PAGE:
Banks stand down on Argentina bond sale

viernes 27 de febrero de 2015 14:06 GYT

By Davide Scigliuzzo

NEW YORK, Feb 27 (IFR) - Argentina's attempt to sell at least US$2bn of new Bonar 2024 bonds to non-US investors was abruptly interrupted this week when a US judge ordered banks managing the sale to produce documents and witnesses for a deposition on the deal.

Two people familiar with the matter said bookrunners Deutsche Bank and JP Morgan had decided to put the offering on hold as a precaution while they responded to the court's request.

"Argentina is not prevented from raising funds," one of the sources said. "Any restrictions (from the US courts) apply to the coupon payments on (some of) its bonds, not to its ability to raise capital." The same source said the deal could soon be back on, depending on the outcome of the legal proceedings.

US courts last year stopped coupon payments on nearly US$30bn in Argentine restructured debt after the sovereign refused to make whole holdout investors from its 2001 default. The US dollar-denominated Bonar 2024s, however, are seen as further removed from the US courts' reach as they were not issued as part of the country's 2005 and 2010 restructurings and are governed by Argentine law.

The two banks began sounding out investors for a reopening of the Bonar 2024s on Wednesday, targeting primarily hedge funds and real-money investors who recently participated in a bond sale from state-run oil company YPF. By opting for a private sale aimed at non-US accounts, the sovereign was hoping to sidestep US courts.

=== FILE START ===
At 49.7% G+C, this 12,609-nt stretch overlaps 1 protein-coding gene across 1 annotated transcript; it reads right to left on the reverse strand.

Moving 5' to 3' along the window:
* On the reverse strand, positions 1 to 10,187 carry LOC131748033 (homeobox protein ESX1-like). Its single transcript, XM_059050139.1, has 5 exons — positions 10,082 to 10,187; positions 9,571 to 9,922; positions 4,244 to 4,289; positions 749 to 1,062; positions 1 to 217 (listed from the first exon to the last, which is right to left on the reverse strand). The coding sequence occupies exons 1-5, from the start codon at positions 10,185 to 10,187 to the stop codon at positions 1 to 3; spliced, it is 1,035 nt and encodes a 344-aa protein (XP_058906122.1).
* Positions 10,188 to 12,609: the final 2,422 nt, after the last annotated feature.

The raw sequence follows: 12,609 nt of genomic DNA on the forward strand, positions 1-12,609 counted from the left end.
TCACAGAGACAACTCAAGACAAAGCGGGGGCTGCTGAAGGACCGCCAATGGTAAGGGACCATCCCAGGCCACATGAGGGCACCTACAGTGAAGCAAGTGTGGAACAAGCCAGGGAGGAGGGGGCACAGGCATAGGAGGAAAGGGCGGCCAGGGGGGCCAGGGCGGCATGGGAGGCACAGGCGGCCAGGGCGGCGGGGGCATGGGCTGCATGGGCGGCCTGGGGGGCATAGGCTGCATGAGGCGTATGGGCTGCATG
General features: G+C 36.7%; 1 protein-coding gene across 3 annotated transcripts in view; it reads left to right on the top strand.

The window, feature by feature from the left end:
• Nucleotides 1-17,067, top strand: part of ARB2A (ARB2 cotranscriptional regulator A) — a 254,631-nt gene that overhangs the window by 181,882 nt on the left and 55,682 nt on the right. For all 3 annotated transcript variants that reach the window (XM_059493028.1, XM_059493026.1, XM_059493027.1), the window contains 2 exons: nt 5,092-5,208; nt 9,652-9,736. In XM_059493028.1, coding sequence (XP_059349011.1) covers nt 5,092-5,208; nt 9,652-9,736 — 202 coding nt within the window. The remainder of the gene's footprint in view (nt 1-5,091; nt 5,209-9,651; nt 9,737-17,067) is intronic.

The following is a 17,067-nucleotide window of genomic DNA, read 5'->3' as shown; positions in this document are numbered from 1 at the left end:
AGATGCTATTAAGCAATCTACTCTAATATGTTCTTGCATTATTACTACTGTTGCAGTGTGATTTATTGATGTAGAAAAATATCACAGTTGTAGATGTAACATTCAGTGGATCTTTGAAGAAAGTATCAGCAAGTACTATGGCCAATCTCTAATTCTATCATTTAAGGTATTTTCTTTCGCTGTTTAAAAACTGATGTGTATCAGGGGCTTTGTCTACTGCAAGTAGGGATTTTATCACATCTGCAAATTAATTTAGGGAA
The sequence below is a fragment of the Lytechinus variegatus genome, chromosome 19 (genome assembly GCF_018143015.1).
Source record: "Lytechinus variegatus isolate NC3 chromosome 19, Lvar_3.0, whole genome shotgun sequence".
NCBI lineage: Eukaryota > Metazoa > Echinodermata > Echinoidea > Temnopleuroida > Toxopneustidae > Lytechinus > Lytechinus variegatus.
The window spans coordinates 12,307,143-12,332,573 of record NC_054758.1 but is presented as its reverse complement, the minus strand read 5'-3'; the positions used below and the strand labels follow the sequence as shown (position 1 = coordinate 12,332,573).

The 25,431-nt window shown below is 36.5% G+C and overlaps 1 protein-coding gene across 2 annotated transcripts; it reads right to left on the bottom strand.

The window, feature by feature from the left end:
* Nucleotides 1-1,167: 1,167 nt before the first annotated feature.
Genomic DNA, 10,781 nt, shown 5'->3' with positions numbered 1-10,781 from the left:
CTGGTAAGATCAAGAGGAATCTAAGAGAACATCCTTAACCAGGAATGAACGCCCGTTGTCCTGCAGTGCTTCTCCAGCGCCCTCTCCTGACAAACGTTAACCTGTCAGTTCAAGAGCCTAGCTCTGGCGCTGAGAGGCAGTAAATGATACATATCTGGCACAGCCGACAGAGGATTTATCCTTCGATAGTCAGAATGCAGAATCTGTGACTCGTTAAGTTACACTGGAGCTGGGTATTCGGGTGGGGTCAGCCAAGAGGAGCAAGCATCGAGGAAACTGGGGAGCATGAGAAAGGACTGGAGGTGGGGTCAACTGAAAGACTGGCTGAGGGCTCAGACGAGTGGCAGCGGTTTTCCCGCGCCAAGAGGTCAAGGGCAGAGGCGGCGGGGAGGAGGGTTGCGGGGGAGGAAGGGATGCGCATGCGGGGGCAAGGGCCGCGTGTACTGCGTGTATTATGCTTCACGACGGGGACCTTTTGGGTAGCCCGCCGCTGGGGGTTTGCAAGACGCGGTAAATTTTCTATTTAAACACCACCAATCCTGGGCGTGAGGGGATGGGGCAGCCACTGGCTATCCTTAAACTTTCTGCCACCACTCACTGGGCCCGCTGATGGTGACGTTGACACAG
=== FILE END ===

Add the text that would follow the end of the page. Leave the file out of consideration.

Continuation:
A few hours later, however, the US judge presiding over Argentina's decade-old dispute with holdout creditors issued an order requiring the banks to immediately hand over documents relevant to the transaction and to appear for a deposition on Thursday.

The order came in response to a subpoena served on February 9 by lead litigant creditor NML Capital, a unit of Elliott Management Corp, to the two banks.

US District Judge Thomas Griesa said late on Wednesday that the order he signed did not restrain any transaction. "It simply asks for discovery," Griesa said, according to a transcript of Wednesday's hearing.   Continuación...